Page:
Proposals by the UK’s next prime minister for a greater use of infrastructure project bonds underwritten by the state are a solution where no problem exists, the chief executive of the Pensions Infrastructure Platform has suggested.

Commenting on a speech by Theresa May – set to become UK prime minister on 13 June following the formal resignation of incumbent David Cameron – Mike Weston, of the pension fund-owned infrastructure platform, instead urged the UK government to employ more general project guarantees and build on the success of projects such as the Thames Tideway Tunnel.

“We struggle a bit to see whether project bonds would be the better or the best way of expanding government guarantees for infrastructure projects,” he said.

He spoke to IPE days after May’s only major policy speech during the race to succeed Cameron as prime minister saw her back the greater use of infrastructure project bonds underwritten by the UK’s Treasury.

Weston questioned the need to increase issuance of project bonds, which has been used in the UK in a number of cases, including to guarantee the majority of a £330m (€441m) issuance by the University of Northampton to fund a new campus.

“It’s almost a solution that doesn’t really have a problem,” Weston said of project bonds.

He said the government, rather than push ahead with more underwritten project bonds, should focus on general guarantees.

“There’s no shortage of money for projects,” Weston added, “but what we need are projects that are appropriately structured with the right risk/return balance.”

Weston reflected on the willingness of pension funds to invest in the £4.2bn Tideway sewer project, which has attracted funding from a number of UK and overseas pension investors and was aided by government guarantees.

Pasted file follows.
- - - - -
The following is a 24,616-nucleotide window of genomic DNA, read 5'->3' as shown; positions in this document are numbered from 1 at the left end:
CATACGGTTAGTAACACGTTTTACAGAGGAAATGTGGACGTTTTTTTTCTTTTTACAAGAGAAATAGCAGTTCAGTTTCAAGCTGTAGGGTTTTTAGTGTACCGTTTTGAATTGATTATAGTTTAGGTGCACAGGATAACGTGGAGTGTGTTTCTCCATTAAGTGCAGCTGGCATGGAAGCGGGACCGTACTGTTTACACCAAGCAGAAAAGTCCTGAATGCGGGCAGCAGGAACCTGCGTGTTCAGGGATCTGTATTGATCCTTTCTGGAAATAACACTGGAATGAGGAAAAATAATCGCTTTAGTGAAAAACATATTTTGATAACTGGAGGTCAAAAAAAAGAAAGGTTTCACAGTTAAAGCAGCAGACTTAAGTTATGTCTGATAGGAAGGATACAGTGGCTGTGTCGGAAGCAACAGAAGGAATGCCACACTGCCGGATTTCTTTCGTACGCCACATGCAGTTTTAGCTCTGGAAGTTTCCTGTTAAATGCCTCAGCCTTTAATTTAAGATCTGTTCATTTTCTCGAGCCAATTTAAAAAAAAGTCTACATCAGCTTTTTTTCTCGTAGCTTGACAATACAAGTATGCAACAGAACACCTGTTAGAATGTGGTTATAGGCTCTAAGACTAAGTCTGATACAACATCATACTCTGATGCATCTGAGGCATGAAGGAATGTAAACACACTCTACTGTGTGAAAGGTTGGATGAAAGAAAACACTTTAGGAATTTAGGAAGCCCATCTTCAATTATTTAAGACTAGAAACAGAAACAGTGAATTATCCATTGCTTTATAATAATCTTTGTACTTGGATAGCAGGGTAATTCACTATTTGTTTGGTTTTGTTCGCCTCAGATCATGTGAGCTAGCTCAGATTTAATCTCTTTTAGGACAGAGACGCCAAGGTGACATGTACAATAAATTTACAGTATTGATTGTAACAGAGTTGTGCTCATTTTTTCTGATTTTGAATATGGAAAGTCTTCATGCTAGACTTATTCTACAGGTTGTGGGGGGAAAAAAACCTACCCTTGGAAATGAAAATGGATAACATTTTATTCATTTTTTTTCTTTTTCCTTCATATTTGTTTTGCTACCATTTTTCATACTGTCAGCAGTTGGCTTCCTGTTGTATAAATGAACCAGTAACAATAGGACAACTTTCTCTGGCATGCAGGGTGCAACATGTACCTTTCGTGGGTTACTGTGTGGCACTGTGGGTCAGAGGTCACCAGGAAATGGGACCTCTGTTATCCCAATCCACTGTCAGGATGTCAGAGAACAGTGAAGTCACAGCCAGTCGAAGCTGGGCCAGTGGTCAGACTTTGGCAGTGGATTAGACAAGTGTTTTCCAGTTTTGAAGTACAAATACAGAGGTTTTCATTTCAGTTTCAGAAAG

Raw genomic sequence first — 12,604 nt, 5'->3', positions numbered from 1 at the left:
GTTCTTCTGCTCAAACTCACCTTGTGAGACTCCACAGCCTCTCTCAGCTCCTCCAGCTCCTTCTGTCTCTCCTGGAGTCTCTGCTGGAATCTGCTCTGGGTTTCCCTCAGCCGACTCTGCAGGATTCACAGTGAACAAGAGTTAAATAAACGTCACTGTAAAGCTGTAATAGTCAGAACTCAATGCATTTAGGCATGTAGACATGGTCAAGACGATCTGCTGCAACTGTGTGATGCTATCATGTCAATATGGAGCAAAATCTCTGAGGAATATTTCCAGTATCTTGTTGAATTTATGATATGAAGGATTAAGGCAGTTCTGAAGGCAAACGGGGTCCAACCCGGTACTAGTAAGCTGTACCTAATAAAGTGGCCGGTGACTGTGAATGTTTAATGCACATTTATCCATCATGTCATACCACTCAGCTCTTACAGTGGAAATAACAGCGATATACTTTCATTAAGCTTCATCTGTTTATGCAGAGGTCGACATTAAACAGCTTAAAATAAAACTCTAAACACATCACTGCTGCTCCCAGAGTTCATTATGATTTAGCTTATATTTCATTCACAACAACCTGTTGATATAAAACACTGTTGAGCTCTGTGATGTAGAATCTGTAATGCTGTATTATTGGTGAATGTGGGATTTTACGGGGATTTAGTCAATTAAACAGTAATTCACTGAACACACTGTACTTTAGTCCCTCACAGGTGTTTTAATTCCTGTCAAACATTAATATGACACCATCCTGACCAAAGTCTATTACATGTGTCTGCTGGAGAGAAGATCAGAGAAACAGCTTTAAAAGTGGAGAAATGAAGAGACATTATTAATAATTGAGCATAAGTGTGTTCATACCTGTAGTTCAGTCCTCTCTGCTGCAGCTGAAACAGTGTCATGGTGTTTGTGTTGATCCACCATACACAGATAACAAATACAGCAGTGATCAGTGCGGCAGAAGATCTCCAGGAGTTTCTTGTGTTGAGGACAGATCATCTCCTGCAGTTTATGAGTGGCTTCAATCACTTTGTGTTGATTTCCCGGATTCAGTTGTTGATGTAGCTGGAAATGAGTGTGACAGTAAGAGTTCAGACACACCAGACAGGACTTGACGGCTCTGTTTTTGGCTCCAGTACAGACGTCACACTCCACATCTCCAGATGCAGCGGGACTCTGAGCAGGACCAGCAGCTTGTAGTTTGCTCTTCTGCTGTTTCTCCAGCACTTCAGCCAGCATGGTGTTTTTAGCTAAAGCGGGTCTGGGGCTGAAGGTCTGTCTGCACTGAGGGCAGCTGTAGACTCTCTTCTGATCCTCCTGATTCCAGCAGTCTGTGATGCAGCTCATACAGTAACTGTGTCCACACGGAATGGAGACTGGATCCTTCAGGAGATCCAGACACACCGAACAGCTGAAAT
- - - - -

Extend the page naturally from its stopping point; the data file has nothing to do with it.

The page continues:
Weston added: “From what Theresa May has been hinting, if the deficit will be less of a focus, that to us opens up the Tideway-type structure more widely.”

He said all such projects needed someone to shoulder the burden of “very low risk but very high impact” events, a role best suited to a government extending downside protection.

Green infrastructure

For his part, Fergus Moffatt, head of public policy at UKSIF, said May’s mention of project bonds marked a “step change” in the way both Cameron-led governments had approached economic policy.

“If the money raised is going towards green infrastructure, then we would absolutely support that,” he said. 

Moffatt said such a focus on green projects could help the UK’s energy trilemma – improving reliability of energy delivery at a lower cost, while reducing carbon emissions.

However, Moffatt noted that May’s speech had only referenced two of the three areas, omitting ways to reduce carbon emissions.

He added that, following the Paris climate change agreement and the UK’s recent carbon budget – which targets a 57% cut in emissions by 2032 relative to 1990 levels – the infrastructure and energy debate would be linked.

Moffatt said he would be “concerned” if no further policies to lower emissions were forthcoming.

He argued that the development of carbon capture and storage (CCS) technology had been neglected by the previous government, which cancelled a planned £1bn CCS development competition in November last year, and said it would be one area UKSIF would be happy to see revived.

The European Investment Bank (EIB) has been a supporter of project bonds, using them as part of its strategy to attract investors to transport and energy projects.